Christopher Costello, Bren School of Environmental Science and Management will be discussing a paper on Reverse Grandfathering.


Markets are increasingly implemented as an alternative to command-and-control regulation, and now exist to manage carbon, air and water pollution, fisheries harvest, water extraction, and a host of ecosystem services. Implementing a new environmental market requires an initial allocation of rights, which can be subsequently traded by regulated firms. In practice, these rights are almost always “grandfathered” to existing firms in proportion to historical emissions or extraction. We ask how grand- fathering impacts incentives, environmental outcomes, and welfare before the market goes into place. We show theoretically that if currently unregulated firms anticipate a future market where rights will be grandfathered, this distorts incentives and induces a race for allocation before the market goes into effect; this can exacerbate externalities such that welfare is lower than under an unregulated equilibrium. We then derive an alternative allocation rule called “Reverse-Grandfathering” that rewards prudence from the past; this significantly improves on unregulated outcomes and under certain conditions can replicate first-best, market-like firm behavior before the market is implemented. We discuss three challenges to this mechanism: incentive compatibility (“participation”), inducing entry, and political economy; these can weaken, but generally do not overturn, Reverse-Grandfathering. We illustrate the role of anticipated allocation rules with a structural model of a hypothetical, but plausible, property rights system regulating fishing on the high seas.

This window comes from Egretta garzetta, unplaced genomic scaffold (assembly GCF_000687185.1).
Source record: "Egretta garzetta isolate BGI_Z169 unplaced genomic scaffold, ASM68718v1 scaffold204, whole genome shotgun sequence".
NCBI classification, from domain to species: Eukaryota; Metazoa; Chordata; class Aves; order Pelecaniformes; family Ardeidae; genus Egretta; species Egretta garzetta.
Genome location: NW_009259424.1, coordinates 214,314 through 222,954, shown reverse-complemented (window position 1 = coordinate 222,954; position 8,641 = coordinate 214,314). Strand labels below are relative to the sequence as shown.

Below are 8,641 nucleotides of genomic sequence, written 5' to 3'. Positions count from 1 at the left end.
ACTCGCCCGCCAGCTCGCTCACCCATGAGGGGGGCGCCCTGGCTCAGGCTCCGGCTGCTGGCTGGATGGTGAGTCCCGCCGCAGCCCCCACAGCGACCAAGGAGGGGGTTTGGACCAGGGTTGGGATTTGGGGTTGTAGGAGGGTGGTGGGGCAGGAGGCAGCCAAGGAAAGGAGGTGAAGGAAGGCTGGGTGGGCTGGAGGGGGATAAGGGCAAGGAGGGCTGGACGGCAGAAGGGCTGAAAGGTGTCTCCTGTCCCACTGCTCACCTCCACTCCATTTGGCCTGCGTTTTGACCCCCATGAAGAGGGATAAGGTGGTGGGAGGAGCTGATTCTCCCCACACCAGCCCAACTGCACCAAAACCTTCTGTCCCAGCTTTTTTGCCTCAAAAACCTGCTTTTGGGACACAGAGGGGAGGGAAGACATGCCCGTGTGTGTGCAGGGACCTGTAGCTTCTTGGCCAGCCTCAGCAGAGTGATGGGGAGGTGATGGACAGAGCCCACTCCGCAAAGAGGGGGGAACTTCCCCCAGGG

Please email with the name of the presenter in order to request the Zoom joining details for this workshop by by 5pm on Tuesday 2nd March 2021.

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